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If you've established a product&brand as an LLC but never opened a banking acct., is the operating agreement still binding?

Pittsburgh, PA |

A friend and myself established an LLC in '09.By April 2012 our professional and personal relationship had deteriorated,we no longer wanted to do business together,and decided to go our own ways. We initially agreed to dissolve our 50/50 business agreement. Since that initial discussion communications have soured and one of the owners is choosing to not follow the procedure set forth in our operating agreement.There are two owners, one owner is in possession of our business materials, and has falsely claimed ownership of the business & it's properties. This individual is falsely representing themselves as the sole owner and is attempting to continue business without me. I wish to split the property and dissolve the business without either of us walking away with the business name.

Attorney Answers 4


  1. Before I respond to your inquiry, I must state that we have not spoken, I have not reviewed the relevant documents and facts, and I do not represent you. Therefore, my discussion below is not a legal opinion, but is informational only. Finally, my discussion applies only to issues to which Pennsylvania, New Jersey or Federal law apply, unless otherwise specified.

    That being said, a banking account isn't necessary for an operating agreement to be binding (unless required in the agreement, which I have never seen). The corporate name should be distributed in the liquidation of the company; if the corporate name is your personal name, that can present some problems. You should see an attorney ASAP to explore your options.

    If you would like to discuss this matter further, please feel free to contact me at the below address(es) or telephone number.

    /Christopher E. Ezold/
    The Ezold Law Firm, P.C.
    One Belmont Avenue,
    Suite 501
    Bala Cynwyd, PA 19004
    (610) 660-5585
    Cezold@Ezoldlaw.com
    www.ezoldlaw.com


  2. I agree with Attorney Ezold. Unfortunately if your business partner is refusing to cooperate, you may ultimately have to go to court to force the dissolution of the company. It would be best to consult a good business attorney in your area before things get more complicated than they already are.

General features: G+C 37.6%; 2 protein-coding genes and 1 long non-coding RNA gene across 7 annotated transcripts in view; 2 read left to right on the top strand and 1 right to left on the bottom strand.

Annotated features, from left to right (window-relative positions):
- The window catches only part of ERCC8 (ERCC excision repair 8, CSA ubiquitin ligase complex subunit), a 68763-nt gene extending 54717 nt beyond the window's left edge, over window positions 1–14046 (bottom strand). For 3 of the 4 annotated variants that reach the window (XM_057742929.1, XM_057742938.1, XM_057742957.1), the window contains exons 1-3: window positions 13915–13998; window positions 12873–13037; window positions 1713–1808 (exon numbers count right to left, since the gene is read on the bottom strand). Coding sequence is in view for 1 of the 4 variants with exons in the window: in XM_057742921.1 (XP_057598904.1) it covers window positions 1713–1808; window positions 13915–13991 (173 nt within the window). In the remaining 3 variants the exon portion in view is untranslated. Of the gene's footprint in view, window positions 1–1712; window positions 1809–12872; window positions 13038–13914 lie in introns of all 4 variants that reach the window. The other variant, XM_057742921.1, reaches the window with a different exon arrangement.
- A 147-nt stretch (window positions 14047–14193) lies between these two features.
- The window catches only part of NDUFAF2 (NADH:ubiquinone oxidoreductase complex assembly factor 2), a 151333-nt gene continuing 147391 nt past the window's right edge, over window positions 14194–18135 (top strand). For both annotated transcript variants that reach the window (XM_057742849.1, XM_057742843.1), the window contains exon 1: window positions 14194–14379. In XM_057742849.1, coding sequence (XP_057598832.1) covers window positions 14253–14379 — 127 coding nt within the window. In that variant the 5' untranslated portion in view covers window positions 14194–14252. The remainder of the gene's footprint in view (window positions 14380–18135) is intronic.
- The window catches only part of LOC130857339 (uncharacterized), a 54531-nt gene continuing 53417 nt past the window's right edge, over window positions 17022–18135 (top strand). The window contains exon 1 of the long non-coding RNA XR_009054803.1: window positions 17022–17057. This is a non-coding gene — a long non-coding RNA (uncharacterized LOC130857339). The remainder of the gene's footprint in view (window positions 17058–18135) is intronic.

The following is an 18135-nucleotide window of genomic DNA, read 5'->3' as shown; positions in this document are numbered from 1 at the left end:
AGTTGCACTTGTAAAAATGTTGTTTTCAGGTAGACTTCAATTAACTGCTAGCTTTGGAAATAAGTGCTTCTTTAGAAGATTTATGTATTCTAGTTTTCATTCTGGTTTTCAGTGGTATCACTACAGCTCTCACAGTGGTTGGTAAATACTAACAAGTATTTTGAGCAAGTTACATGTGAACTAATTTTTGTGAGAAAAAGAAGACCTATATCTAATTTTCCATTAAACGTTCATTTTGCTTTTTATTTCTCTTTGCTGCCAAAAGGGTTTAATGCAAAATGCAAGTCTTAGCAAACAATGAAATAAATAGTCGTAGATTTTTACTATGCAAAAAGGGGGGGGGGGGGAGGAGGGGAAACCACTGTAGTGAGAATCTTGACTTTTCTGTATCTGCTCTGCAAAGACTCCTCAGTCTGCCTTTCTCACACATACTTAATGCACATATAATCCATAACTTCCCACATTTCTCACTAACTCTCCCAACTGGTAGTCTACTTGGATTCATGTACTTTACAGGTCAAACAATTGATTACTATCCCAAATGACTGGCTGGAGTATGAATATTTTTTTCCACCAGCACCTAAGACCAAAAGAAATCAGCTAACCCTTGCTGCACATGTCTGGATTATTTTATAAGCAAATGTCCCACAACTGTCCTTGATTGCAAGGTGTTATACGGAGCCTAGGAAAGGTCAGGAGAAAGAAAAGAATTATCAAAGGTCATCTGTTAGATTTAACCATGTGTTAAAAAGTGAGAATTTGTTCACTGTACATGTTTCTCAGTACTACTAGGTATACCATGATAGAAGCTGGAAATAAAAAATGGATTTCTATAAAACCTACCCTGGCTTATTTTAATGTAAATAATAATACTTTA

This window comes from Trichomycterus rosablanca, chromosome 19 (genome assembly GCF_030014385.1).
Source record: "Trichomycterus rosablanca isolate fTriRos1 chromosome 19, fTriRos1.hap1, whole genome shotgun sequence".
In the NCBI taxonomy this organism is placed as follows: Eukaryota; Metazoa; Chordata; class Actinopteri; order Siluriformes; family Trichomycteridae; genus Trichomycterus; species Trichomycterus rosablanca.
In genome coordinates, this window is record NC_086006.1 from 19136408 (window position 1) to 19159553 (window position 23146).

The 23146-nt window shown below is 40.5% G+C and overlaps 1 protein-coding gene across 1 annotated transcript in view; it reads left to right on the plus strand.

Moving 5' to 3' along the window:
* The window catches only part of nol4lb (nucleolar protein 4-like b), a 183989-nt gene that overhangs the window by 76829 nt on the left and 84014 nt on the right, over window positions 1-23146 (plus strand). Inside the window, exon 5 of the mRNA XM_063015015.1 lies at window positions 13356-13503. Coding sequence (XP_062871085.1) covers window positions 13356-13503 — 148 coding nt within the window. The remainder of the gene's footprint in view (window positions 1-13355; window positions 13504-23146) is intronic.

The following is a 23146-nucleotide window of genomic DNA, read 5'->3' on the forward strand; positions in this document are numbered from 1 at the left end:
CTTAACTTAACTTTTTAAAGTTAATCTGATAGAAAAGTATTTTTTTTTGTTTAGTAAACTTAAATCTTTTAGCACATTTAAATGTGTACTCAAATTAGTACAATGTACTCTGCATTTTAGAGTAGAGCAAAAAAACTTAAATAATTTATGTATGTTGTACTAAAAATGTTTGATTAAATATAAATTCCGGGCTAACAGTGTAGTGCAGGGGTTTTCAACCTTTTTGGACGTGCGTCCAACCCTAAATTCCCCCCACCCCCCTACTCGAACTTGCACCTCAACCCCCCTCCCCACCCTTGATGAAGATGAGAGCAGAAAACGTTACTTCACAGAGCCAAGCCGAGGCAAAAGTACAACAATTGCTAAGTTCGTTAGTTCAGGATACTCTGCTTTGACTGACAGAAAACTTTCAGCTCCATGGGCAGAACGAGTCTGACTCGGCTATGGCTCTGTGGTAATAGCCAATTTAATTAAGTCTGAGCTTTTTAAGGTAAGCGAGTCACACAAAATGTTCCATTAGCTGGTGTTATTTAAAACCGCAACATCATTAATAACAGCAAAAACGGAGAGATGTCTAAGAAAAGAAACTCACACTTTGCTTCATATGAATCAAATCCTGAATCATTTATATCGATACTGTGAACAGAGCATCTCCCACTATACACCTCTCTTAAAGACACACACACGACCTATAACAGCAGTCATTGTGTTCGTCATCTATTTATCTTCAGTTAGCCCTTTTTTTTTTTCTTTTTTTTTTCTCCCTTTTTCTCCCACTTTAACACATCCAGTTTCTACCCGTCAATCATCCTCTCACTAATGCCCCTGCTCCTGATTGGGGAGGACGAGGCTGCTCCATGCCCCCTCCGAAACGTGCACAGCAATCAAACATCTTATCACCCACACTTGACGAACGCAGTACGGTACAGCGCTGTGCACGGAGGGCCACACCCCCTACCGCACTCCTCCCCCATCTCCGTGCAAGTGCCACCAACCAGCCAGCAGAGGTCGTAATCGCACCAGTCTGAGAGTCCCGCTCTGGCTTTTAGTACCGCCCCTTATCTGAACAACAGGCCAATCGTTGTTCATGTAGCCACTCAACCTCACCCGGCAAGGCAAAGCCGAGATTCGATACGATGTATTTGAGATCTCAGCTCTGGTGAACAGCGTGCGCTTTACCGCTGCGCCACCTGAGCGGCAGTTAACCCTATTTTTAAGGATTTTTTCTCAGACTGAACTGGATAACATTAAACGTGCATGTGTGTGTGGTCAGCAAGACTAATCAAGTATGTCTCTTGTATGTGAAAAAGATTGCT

The statements made by professionals on Avvo.com are FOR INFORMATIONAL PURPOSES ONLY. They should NEVER UNDER ANY CIRCUMSTANCES serve as a substitute for legal advice provided by an attorney after a full analysis of your individual circumstances and should not be used as the basis for any action or inaction on your part. Rendering legal advice requires a full and thorough determination of a person's individual circumstances which cannot and should not occur on a website. My statements herein are NOT LEGAL ADVICE and do not create an attorney-client relationship. If you have a legal issue, please contact an attorney in your area as soon as possible. Do not rely on anything you see on this or any other website to make important decisions about your life or legal affairs.


  3. The LLC Operating Agreement is what will govern the dissolution of the LLC and the distribution of the funds. A seperate bank account would have made everything cleaner and easier, but does not govern the legality of it. How the dissolution will occur and what happens to the business assets, including the business name is determined by the Agreement that you all entered in 2009.

    This reply is a generic reply and is not specific to your situation and does not create an attorney client relationship.

    This response does not create an attorney-client relationship and is not intended to provide legal advice for your specific situation.


  4. You need to retain a business litigation attorney and start taking action to protect your interests. The existence or nonexistence of a bank account is irrelevant.

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